# Mechanical Engineering - Strength of Materials - Discussion

Discussion Forum : Strength of Materials - Section 1 (Q.No. 10)

10.

The stress induced in a body, when suddenly loaded, is __________ the stress induced when the same load is applied gradually.

Discussion:

25 comments Page 1 of 3.
Afeesar said:
4 years ago

In case of impact loading:

Ïƒ or Î´(impact)=(I.F.)*Ïƒ or Î´(static) I.F.=Impact Factor.

I.F.=1+(1+2h/Î´).

h= height of load drop, Î´= static change in dimension.

Here in this case h=0.

So, I.F.= 2.

So, stress and strain will be double.

Ïƒ or Î´(impact)=(I.F.)*Ïƒ or Î´(static) I.F.=Impact Factor.

I.F.=1+(1+2h/Î´).

h= height of load drop, Î´= static change in dimension.

Here in this case h=0.

So, I.F.= 2.

So, stress and strain will be double.

(4)

Ofigileo said:
5 years ago

Strain energy stored in the body = Work done by the load in deforming the body.

Strain energy stored in the body = Area of the load-extension curve.

Strain energy stored in the body = P. x.

U = P. x.

As we know that maximum strain energy stored in the body U will be provided by the following expression as mentioned here.

U=(Ïƒ^2/2E)*V.

U=(Ïƒ^2/2E)*A*L.

P*x=(Ïƒ^2/2E)*A*L.

Now we will secure the value of extension x in terms of Stress, Length of the body and Young's modulus of the body by using the concept of Hook's Law.

According to Hook's Law.

Within elastic limit, stress applied over an elastic material will be directionally proportional to the strain produced due to external loading and mathematically we can write above the law as mentioned here.

Stress = E. Strain

Where E is Young's Modulus of elasticity of the material.

Ïƒ = E. Îµ.

Ïƒ = E. (x/L).

x = Ïƒ. L/ E.

Let use the value of the extension or deformation "x" in the above equation and we will have

P*(Ïƒ/E)*L=[(Ïƒ^2)/(2*E)]*A*L.

P=Ïƒ*A/2.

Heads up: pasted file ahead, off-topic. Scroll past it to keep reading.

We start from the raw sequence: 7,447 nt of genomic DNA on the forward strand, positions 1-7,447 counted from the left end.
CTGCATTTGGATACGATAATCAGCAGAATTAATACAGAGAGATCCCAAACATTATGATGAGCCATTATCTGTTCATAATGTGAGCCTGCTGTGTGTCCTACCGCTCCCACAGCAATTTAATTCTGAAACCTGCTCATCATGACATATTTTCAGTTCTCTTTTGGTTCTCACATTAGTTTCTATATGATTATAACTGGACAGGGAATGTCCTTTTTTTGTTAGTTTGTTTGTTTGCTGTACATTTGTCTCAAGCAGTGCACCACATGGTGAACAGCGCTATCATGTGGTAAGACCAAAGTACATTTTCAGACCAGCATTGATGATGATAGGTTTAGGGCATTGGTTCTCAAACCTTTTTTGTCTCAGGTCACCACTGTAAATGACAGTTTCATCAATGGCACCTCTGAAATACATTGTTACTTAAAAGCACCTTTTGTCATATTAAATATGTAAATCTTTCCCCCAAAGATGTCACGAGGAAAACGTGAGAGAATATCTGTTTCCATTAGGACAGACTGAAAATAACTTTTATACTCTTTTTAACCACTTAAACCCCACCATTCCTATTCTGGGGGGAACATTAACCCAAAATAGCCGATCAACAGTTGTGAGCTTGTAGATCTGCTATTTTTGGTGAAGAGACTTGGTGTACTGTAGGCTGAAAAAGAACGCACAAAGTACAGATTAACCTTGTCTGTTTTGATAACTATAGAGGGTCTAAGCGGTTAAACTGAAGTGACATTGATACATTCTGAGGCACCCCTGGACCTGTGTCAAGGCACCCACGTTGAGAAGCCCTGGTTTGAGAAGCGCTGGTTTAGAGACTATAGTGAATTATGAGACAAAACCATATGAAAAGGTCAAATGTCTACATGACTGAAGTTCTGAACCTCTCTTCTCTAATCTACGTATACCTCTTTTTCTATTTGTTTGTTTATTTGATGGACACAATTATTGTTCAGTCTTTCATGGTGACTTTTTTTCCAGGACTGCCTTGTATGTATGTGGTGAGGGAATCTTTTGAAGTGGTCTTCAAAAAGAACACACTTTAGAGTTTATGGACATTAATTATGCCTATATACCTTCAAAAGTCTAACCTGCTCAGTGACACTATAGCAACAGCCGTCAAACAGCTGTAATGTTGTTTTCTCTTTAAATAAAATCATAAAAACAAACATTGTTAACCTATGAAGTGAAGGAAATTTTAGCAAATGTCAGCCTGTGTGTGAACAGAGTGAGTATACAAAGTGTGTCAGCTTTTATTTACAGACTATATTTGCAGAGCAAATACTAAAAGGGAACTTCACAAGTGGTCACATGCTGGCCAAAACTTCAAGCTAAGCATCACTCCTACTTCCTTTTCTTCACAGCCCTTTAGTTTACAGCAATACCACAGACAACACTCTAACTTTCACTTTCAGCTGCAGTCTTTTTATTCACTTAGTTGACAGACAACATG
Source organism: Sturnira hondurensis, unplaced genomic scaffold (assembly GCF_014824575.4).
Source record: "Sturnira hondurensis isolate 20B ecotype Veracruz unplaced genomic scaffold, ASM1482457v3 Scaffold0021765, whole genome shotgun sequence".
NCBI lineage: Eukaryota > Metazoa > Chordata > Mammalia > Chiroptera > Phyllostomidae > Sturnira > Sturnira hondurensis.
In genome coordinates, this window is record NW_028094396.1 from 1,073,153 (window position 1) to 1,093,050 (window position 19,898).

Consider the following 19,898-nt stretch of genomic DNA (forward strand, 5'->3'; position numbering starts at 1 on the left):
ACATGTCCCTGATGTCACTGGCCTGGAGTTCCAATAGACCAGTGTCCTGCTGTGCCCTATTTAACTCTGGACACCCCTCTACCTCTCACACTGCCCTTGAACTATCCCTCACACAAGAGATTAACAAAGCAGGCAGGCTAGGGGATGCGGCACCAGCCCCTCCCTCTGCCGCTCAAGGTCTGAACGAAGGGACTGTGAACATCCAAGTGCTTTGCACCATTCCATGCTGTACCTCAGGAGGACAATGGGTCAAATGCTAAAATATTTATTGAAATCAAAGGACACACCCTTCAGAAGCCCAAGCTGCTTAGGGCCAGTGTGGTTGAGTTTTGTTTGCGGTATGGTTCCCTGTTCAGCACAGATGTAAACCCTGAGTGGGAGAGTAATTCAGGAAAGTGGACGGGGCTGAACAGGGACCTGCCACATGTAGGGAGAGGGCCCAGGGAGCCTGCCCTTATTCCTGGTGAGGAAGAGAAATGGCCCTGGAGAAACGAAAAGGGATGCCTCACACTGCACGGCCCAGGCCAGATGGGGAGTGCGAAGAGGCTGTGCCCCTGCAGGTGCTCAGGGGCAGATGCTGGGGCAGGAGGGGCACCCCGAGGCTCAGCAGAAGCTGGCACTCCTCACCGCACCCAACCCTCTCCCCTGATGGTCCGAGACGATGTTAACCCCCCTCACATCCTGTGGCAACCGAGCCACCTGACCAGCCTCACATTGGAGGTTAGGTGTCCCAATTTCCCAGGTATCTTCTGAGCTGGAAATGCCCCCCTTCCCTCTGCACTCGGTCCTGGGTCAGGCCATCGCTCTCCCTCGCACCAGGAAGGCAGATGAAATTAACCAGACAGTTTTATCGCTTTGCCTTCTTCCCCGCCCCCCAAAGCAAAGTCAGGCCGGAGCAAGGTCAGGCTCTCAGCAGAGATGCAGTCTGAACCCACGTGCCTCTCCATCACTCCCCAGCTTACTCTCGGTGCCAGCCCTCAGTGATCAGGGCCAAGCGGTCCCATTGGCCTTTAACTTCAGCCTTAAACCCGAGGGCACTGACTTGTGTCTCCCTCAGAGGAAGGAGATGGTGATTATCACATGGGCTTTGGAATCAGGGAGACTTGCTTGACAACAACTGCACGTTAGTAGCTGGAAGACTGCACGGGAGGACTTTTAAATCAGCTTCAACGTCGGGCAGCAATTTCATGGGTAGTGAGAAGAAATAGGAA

Ïƒ=2(P/A).

Therefore, we can say here that maximum stress induced in the body due to suddenly applied load will be twice the stress induced in the body with the same value of load applied gradually.

Strain energy stored in the body = Area of the load-extension curve.

Strain energy stored in the body = P. x.

U = P. x.

As we know that maximum strain energy stored in the body U will be provided by the following expression as mentioned here.

U=(Ïƒ^2/2E)*V.

U=(Ïƒ^2/2E)*A*L.

P*x=(Ïƒ^2/2E)*A*L.

Now we will secure the value of extension x in terms of Stress, Length of the body and Young's modulus of the body by using the concept of Hook's Law.

According to Hook's Law.

Within elastic limit, stress applied over an elastic material will be directionally proportional to the strain produced due to external loading and mathematically we can write above the law as mentioned here.

Stress = E. Strain

Where E is Young's Modulus of elasticity of the material.

Ïƒ = E. Îµ.

Ïƒ = E. (x/L).

x = Ïƒ. L/ E.

Let use the value of the extension or deformation "x" in the above equation and we will have

P*(Ïƒ/E)*L=[(Ïƒ^2)/(2*E)]*A*L.

P=Ïƒ*A/2.

Ïƒ=2(P/A).

Therefore, we can say here that maximum stress induced in the body due to suddenly applied load will be twice the stress induced in the body with the same value of load applied gradually.

Rajkotha said:
5 years ago

In stress it is two times.

In strain it is four times.

In strain it is four times.

(2)

Sabari said:
6 years ago

@Amol.

Then it should be one-half is the answer.

Then it should be one-half is the answer.

Anomi said:
6 years ago

Please, define "gradually" and "suddenly".

Only if the load is related to weight loading, (dropping a weight vs supporting a weight) , only then the rate of the loading is actually a factor that affect the stress induced to the body. If the load is related to a spring (releasing a compressed spring that is already in contact to a body) then the rate of the loading does not play any role.

Only if the load is related to weight loading, (dropping a weight vs supporting a weight) , only then the rate of the loading is actually a factor that affect the stress induced to the body. If the load is related to a spring (releasing a compressed spring that is already in contact to a body) then the rate of the loading does not play any role.

(1)

Syed mudassir said:
7 years ago

L is length of the plate.

Amar k m s said:
7 years ago

At gradually (f=w only or m.g) but in sudden there will inertia in addition to it so ( f=w+m.a) then will (f=2w).

(1)

Sam said:
8 years ago

σ impact load = (F/A)[1 + (1 + 2hAE/FL)^0.5].

What is L in this formula?

What is L in this formula?

Avipsa said:
8 years ago

Yes, it is experimentaly proved.

(1)

Akash said:
8 years ago

Here, σ impact load = (F/A)[1 + (1 + 2hAE/FL)^0.5].

(1)

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